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Acta Neurochir Suppl. 2007;97(Pt 1):213-8.

Intrathecal baclofen in the treatment of spasticity, dystonia and vegetative disorders.

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  • 1Département de Médecine Physique et de Réadaptation, Faculté de Médecine, Université d'Angers, Angers, France.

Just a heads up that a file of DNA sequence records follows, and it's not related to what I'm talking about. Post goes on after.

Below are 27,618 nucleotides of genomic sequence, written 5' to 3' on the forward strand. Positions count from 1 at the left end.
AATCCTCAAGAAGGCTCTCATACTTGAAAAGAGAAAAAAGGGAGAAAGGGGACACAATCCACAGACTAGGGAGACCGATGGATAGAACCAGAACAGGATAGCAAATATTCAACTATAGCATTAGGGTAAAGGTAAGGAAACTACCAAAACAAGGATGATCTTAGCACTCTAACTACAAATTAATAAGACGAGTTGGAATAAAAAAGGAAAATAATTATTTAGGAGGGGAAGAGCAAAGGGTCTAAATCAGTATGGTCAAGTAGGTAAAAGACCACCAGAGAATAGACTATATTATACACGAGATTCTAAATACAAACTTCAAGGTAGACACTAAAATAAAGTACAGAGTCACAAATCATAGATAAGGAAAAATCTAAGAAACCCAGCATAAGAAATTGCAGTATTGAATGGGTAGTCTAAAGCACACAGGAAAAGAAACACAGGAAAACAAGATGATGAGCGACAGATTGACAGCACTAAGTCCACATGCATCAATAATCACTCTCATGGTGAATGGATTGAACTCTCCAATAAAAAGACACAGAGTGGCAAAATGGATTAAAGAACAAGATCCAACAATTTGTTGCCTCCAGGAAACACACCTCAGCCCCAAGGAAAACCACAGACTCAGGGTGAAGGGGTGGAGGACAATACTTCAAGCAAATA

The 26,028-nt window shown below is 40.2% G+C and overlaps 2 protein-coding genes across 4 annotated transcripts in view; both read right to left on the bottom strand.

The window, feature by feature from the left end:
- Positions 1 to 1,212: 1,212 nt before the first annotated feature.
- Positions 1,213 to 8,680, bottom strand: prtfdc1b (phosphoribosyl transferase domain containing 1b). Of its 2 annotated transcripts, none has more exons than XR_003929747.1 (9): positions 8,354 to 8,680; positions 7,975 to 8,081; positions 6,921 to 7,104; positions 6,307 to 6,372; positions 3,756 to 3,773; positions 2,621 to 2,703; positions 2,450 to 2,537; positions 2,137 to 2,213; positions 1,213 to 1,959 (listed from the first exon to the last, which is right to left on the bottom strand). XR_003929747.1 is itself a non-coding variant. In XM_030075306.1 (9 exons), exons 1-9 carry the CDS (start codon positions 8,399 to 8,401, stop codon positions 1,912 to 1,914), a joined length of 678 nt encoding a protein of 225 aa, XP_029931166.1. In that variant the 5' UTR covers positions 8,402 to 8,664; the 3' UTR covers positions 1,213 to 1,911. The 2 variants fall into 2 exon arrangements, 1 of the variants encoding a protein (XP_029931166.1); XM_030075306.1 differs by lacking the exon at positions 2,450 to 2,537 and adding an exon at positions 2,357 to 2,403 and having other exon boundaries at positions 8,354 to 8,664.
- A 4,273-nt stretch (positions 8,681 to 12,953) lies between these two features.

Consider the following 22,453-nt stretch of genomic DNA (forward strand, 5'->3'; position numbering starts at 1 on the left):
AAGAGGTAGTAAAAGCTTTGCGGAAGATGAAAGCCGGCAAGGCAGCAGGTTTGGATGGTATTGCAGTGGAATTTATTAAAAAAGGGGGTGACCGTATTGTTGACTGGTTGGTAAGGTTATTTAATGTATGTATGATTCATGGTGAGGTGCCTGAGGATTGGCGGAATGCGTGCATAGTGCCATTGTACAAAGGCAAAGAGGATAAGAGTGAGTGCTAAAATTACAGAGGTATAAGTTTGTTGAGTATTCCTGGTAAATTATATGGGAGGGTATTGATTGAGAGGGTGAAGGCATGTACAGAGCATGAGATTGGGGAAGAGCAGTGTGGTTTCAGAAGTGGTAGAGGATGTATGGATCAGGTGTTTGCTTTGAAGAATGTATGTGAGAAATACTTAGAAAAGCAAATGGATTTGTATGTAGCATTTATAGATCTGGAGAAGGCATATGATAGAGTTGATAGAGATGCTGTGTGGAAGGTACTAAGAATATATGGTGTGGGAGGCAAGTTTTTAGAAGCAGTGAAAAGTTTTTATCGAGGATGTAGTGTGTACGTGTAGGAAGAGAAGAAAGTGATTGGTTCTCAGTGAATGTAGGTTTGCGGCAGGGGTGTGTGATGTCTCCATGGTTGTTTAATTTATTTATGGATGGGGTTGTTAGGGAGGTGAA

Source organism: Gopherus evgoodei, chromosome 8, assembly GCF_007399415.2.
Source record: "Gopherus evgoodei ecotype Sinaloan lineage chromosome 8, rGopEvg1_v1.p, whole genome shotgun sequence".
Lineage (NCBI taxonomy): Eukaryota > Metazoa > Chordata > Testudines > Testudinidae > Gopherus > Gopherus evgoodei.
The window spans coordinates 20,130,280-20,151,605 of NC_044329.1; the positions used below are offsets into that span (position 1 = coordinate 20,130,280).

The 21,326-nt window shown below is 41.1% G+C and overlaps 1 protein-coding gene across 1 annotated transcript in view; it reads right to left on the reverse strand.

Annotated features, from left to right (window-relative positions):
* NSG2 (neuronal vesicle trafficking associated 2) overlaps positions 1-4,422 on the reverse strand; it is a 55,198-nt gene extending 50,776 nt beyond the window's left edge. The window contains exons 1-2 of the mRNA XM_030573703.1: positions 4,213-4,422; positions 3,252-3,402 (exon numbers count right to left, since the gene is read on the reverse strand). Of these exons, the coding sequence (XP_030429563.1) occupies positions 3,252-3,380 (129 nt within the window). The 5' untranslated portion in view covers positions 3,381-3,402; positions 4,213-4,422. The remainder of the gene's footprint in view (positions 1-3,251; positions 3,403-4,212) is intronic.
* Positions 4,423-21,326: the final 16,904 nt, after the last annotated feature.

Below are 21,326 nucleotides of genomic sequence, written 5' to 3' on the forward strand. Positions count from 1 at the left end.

Baclofen (beta-p-chlorophenyl-GABA) binds to a number of spinal and cerebral sites and depresses the excitability of motor neurons. Intrathecal administration induces much higher CSF concentrations compared to the limited passage through the blood-brain barrier after oral administration. The development of reliable implanted pumps allows long-term intrathecal baclofen treatment (ITB). Baclofen is mainly an antispastic drug and the main indication of ITB is generalized lower limb spasticity in spinal cord injury and multiple sclerosis. The side-effects are due to either drug over-dose or withdrawal and to malfunctions of the implanted device (disconnections of the catheter, infections, etc.). Large numbers of patients have been treated over the past twenty years. More recently, baclofen has been used in the treatment of spasticity of cerebral origin, and in the treatment of other motor disorders, mainly dystonia. The results in cerebral palsy are promising and ITB's role will probably grow in the management of the movement disorders of these children. Further studies are required on the exact site of action, on the possible association with other drugs, especially clonidine and on the development of sustained release formulations.

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